Abaigeal Originally Answered: How do you prove the law of cosines?
nicely if cosine starts off with a C and pythagorean starts off with a P, then all you should do is opposite the mollecular compound of the quantum fission formula, after which you should finally end up with proving the pythagorean and cosine AND the photonic fix theorem.

Spike Spike
think of of the pendulum all a thank you to the appropriate and draw a genuine triangle representing the appropriate 0.5 of the swing. The hypotenuse is 80 cm, the backside and the horizontal leg is 6 cm (0.5 of the width of the swing) and you are able to desire to locate the top. Now set up your equation as Sin(theta) = opposite / hypotenuse. So theta = arcsin(6 / 80). in case you prefer to comprehend all 3 facets, you are able to desire to apply the Pythagorean theorem to verify the vertical section. then you definately could desire to apply any trig function.
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Spike Originally Answered: Worksheet Pre Test Help? Trigonometry Law Of Cosines?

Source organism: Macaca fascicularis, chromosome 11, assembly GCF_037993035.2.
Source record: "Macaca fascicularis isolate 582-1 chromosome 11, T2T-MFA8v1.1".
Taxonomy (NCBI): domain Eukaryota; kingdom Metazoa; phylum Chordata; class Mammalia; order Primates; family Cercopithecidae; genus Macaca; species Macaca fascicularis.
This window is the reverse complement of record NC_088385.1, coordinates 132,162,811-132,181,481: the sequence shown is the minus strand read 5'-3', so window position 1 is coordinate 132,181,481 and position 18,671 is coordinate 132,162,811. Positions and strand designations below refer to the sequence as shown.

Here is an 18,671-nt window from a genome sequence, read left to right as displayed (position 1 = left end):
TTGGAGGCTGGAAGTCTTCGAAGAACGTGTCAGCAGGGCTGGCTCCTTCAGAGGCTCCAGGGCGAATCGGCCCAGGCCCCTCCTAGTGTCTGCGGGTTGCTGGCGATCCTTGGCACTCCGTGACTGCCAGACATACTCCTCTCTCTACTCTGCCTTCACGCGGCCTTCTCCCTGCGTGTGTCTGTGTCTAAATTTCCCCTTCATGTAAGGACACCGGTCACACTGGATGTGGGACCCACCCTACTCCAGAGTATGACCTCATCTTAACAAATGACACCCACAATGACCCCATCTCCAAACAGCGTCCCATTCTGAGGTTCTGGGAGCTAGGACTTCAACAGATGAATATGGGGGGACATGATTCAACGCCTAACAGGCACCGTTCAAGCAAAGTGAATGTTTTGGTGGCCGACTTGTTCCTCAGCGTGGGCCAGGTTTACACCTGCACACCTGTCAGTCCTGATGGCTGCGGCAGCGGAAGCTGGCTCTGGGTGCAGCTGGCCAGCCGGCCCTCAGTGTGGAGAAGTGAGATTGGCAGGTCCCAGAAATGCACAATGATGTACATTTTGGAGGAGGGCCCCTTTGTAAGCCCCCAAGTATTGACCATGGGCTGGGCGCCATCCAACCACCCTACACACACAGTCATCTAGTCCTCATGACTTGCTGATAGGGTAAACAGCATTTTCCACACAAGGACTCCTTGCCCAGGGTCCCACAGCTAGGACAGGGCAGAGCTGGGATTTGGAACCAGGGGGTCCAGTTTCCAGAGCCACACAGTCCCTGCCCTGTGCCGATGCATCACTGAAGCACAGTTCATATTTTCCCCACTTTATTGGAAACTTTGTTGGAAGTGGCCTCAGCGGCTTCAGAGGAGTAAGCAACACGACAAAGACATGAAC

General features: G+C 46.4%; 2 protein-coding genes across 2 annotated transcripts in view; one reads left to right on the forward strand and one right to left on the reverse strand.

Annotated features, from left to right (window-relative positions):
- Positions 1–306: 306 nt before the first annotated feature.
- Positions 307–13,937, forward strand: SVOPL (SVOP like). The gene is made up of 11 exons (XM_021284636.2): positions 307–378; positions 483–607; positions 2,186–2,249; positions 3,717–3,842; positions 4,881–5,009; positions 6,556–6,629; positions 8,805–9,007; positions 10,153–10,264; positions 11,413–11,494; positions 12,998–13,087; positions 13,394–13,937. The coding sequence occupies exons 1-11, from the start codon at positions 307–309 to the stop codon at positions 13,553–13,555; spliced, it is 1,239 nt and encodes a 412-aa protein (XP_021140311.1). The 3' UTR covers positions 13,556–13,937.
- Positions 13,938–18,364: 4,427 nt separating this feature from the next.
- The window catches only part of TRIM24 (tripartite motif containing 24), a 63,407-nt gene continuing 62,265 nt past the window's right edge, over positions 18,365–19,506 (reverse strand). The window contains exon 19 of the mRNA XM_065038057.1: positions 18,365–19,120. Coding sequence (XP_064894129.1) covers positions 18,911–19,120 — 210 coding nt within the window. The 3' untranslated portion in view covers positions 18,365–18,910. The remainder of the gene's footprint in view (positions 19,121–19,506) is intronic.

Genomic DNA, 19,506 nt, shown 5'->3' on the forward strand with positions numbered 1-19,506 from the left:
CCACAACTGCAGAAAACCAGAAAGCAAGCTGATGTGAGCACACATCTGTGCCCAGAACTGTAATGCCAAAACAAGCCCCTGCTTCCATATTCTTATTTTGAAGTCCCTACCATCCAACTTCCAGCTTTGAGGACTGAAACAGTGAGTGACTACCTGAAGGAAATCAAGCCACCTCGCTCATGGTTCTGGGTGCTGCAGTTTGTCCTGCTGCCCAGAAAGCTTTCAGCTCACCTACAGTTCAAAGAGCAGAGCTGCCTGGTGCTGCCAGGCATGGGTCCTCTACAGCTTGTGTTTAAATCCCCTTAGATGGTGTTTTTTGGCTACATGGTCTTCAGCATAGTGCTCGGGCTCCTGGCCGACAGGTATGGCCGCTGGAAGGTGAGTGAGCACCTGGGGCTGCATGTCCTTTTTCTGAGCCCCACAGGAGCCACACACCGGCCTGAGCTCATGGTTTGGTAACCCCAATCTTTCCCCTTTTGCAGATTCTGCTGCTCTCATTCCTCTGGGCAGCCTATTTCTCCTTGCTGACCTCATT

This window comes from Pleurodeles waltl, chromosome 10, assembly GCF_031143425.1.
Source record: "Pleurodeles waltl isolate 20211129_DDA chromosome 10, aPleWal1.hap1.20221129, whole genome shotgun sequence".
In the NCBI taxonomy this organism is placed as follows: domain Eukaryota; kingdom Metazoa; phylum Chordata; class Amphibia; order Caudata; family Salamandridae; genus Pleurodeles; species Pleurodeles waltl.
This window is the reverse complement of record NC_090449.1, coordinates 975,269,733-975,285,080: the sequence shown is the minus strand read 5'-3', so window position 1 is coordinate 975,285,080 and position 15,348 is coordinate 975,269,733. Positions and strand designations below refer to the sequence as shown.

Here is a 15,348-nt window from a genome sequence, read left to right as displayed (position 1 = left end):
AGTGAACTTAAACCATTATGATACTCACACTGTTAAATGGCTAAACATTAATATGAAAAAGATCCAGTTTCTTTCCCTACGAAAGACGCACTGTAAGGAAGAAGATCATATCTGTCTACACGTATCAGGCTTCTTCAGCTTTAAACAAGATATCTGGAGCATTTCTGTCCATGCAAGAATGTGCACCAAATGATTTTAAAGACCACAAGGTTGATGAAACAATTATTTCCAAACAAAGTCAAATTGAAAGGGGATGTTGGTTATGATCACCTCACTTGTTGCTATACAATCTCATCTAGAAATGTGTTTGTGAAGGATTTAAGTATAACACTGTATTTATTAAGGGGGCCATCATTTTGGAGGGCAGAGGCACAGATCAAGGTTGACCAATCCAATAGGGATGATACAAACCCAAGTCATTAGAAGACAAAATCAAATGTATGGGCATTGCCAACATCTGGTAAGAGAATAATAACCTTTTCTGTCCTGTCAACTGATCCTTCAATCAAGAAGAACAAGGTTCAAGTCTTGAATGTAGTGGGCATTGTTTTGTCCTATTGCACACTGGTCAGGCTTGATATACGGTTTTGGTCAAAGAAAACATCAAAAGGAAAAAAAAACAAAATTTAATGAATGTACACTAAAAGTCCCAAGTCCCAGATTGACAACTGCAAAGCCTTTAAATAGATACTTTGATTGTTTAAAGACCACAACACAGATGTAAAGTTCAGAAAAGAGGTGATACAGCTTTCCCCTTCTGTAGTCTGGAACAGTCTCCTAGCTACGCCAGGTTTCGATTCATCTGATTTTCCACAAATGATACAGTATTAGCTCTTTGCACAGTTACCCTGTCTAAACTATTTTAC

1. Given: mB = 70° mC = 15° a=12 solution: mA = 180° - (70° + 15°) mA = 180° - (85°) mA = 95° (b/sinB) = (c/sinC) = (a/sinA) --- Law of Sines, now take two at a time.. pair up each unknown side to the given side to avoid small deviations.. b/sinB = a/sinA b = ((12)(sin70))/(sin95) b = 11.3 units c/sinC = a/sinA c = ((a)(sinC))/(sinA) c = ((12)(sin15))/(sin95) c = 3.11 units. Basically you just use this: (b/sinB) = (c/sinC) = (a/sinA) in solving the problems, only take two at a time, and remember the sum of the angles of a triangle are 180, sorry, but too lazy to compute the other 6 questions.. :D in problem #8 , just draw the figure and label them accordingly, never ever forget to label, after solving the other 6, try it yourself and apply still the law of sines.. to solve 8, let x = distance of ship from 2nd station.. x/sin37 = 43/sin(180-(37+113)) x/sin37 = 43/sin(30) x = 43sin37/sin30 x = 51.8 km.